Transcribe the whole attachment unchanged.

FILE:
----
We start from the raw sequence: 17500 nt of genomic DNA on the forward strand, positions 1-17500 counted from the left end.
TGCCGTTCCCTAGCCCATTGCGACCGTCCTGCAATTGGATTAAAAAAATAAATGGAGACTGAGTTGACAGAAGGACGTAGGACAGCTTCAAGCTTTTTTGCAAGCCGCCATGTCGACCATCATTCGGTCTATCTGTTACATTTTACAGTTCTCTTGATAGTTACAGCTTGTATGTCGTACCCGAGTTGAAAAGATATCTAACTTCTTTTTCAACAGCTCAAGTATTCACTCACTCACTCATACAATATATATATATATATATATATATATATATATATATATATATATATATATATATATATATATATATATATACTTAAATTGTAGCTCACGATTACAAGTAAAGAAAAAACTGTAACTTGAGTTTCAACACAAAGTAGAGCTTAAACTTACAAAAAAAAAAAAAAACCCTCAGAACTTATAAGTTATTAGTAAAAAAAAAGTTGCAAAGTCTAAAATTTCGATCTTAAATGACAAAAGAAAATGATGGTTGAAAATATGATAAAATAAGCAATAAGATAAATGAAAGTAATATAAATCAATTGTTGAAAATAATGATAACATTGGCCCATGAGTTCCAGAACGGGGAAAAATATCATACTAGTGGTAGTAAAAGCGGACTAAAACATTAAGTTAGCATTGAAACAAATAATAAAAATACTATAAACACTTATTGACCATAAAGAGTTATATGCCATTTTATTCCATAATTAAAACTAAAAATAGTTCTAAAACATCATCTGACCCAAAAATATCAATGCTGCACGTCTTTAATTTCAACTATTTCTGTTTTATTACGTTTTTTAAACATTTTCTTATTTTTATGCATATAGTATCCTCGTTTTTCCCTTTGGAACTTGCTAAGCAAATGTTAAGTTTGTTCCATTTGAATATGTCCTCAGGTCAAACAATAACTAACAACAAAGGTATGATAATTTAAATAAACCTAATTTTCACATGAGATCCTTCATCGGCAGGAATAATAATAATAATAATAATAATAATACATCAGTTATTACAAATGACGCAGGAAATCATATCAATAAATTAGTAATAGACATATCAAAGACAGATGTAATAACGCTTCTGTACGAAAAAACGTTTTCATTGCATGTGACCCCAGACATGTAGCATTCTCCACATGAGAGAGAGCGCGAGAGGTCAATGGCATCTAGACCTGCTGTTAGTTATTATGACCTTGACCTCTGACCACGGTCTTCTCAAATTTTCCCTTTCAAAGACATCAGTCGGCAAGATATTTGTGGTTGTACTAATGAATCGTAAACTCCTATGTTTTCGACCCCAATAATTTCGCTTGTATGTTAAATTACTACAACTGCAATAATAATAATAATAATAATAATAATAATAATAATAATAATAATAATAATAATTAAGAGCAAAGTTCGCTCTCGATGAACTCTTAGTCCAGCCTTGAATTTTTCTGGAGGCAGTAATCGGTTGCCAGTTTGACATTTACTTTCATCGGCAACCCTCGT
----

We start from the raw sequence: 17500 nt of genomic DNA on the forward strand, positions 1-17500 counted from the left end.
TGCCGTTCCCTAGCCCATTGCGACCGTCCTGCAATTGGATTAAAAAAATAAATGGAGACTGAGTTGACAGAAGGACGTAGGACAGCTTCAAGCTTTTTTGCAAGCCGCCATGTCGACCATCATTCGGTCTATCTGTTACATTTTACAGTTCTCTTGATAGTTACAGCTTGTATGTCGTACCCGAGTTGAAAAGATATCTAACTTCTTTTTCAACAGCTCAAGTATTCACTCACTCACTCATACAATATATATATATATATATATATATATATATATATATATATATATATATATATATATATATATATATATATACTTAAATTGTAGCTCACGATTACAAGTAAAGAAAAAACTGTAACTTGAGTTTCAACACAAAGTAGAGCTTAAACTTACAAAAAAAAAAAAAAACCCTCAGAACTTATAAGTTATTAGTAAAAAAAAAGTTGCAAAGTCTAAAATTTCGATCTTAAATGACAAAAGAAAATGATGGTTGAAAATATGATAAAATAAGCAATAAGATAAATGAAAGTAATATAAATCAATTGTTGAAAATAATGATAACATTGGCCCATGAGTTCCAGAACGGGGAAAAATATCATACTAGTGGTAGTAAAAGCGGACTAAAACATTAAGTTAGCATTGAAACAAATAATAAAAATACTATAAACACTTATTGACCATAAAGAGTTATATGCCATTTTATTCCATAATTAAAACTAAAAATAGTTCTAAAACATCATCTGACCCAAAAATATCAATGCTGCACGTCTTTAATTTCAACTATTTCTGTTTTATTACGTTTTTTAAACATTTTCTTATTTTTATGCATATAGTATCCTCGTTTTTCCCTTTGGAACTTGCTAAGCAAATGTTAAGTTTGTTCCATTTGAATATGTCCTCAGGTCAAACAATAACTAACAACAAAGGTATGATAATTTAAATAAACCTAATTTTCACATGAGATCCTTCATCGGCAGGAATAATAATAATAATAATAATAATAATACATCAGTTATTACAAATGACGCAGGAAATCATATCAATAAATTAGTAATAGACATATCAAAGACAGATGTAATAACGCTTCTGTACGAAAAAACGTTTTCATTGCATGTGACCCCAGACATGTAGCATTCTCCACATGAGAGAGAGCGCGAGAGGTCAATGGCATCTAGACCTGCTGTTAGTTATTATGACCTTGACCTCTGACCACGGTCTTCTCAAATTTTCCCTTTCAAAGACATCAGTCGGCAAGATATTTGTGGTTGTACTAATGAATCGTAAACTCCTATGTTTTCGACCCCAATAATTTCGCTTGTATGTTAAATTACTACAACTGCAATAATAATAATAATAATAATAATAATAATAATAATAATAATAATAATAATAATTAAGAGCAAAGTTCGCTCTCGATGAACTCTTAGTCCAGCCTTGAATTTTTCTGGAGGCAGTAATCGGTTGCCAGTTTGACATTTACTTTCATCGGCAACCCTCGT